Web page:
Wine regions include:[33]

Coastal regionsEdit

Western Australia has the longest coastline of any state in Australia, at 10,194 km.[34] The regions can be determined by the underlying geology, and in the case of the Bureau of Meteorology - features such as points and capes are useful indicators of coastal water forecasts.[35]

Landgate publishes touring maps that include coastal zones including:

  • Batavia Coast (incorporating the area of Dongara, Geraldton, and Kalbarri)[36]
  • Gascoyne Coast (Carnarvon, Coral Bay, Denham, Exmouth and the Coral Coast)
  • Coral Coast (at the northern end of the Gascoyne Coast)
  • Turquoise Coast north of sunset Coast and south of Batavia coast
  • Sunset Coast (Perth Metropolitan beachside suburbs from Cottesloe to Yanchep)

Census and Australian Bureau of StatisticsEdit

For the purposes of statistical geography, the Australian Bureau of Statistics uses the Australian Standard Geographical Classification, a hierarchical regionalisation that divides Western Australia into statistical divisions, then statistical subdivisions, statistical local areas, and finally, census collection districts.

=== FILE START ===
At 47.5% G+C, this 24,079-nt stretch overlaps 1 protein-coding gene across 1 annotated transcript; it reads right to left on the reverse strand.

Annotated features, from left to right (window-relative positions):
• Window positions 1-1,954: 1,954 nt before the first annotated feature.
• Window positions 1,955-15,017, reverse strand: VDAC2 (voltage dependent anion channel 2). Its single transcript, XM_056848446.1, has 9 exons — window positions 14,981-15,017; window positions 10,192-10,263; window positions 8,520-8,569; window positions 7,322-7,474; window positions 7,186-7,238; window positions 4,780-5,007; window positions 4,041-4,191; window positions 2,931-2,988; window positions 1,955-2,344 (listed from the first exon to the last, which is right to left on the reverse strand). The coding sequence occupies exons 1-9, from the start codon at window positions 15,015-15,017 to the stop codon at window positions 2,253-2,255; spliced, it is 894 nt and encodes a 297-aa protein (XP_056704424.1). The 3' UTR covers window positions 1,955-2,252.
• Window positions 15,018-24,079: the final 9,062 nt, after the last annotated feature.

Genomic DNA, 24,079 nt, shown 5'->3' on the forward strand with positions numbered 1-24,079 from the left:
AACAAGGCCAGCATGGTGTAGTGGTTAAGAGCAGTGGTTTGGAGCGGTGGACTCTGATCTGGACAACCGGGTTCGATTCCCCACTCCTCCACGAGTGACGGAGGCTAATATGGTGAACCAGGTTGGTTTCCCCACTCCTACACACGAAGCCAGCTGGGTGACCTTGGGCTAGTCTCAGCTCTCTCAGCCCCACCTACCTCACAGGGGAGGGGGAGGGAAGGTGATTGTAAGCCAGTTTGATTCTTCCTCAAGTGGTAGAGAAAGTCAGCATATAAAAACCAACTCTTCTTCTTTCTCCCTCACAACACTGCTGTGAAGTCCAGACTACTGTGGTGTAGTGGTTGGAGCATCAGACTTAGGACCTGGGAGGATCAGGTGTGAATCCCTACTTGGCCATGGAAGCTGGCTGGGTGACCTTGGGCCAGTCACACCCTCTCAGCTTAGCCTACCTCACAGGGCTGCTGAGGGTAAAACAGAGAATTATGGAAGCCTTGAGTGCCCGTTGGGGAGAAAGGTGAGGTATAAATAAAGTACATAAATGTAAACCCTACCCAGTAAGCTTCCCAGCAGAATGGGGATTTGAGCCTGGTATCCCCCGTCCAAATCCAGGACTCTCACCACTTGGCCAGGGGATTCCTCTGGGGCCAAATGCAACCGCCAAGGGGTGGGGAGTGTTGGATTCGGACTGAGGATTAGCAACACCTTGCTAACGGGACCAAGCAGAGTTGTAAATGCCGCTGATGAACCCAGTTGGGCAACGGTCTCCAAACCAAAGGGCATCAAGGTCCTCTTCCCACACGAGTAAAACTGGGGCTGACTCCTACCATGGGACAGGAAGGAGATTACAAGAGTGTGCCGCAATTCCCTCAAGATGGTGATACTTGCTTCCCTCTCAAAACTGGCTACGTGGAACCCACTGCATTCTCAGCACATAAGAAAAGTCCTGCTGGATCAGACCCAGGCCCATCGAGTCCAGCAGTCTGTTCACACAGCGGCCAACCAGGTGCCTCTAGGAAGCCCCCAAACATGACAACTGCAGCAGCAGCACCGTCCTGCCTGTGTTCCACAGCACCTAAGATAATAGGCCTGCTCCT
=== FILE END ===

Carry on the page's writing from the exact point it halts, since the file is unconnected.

Statistical divisions include:[37]

  • SD 505 - Perth
  • SD 510 - South West
  • SD 515 - Lower Great Southern
  • SD 520 - Upper Great Southern
  • SD 525 - Midlands
  • SD 530 - South Eastern
  • SD 535 - Central
  • SD 540 - Pilbara
  • SD 545 - Kimberley

The ABS produces regional profiles for the nine ABS statistical divisions, and the ten Development Commission[clarification needed] regions.

Cross-regional terminologyEdit

In some cases, regions have been grouped into larger areas, to describe a larger area in a single term:

  • Arid Western Australia tends to be synonymous with the Eremaean province biological region relating to plants and dry conditions
  • Remote Western Australia – also synonymous with Outback Western Australia – is determined by the distance and separation from the more heavily populated south west region surrounding Perth and its adjacent hinterland, and the subsequent scattered and low density populated areas towards the central east of Western Australia.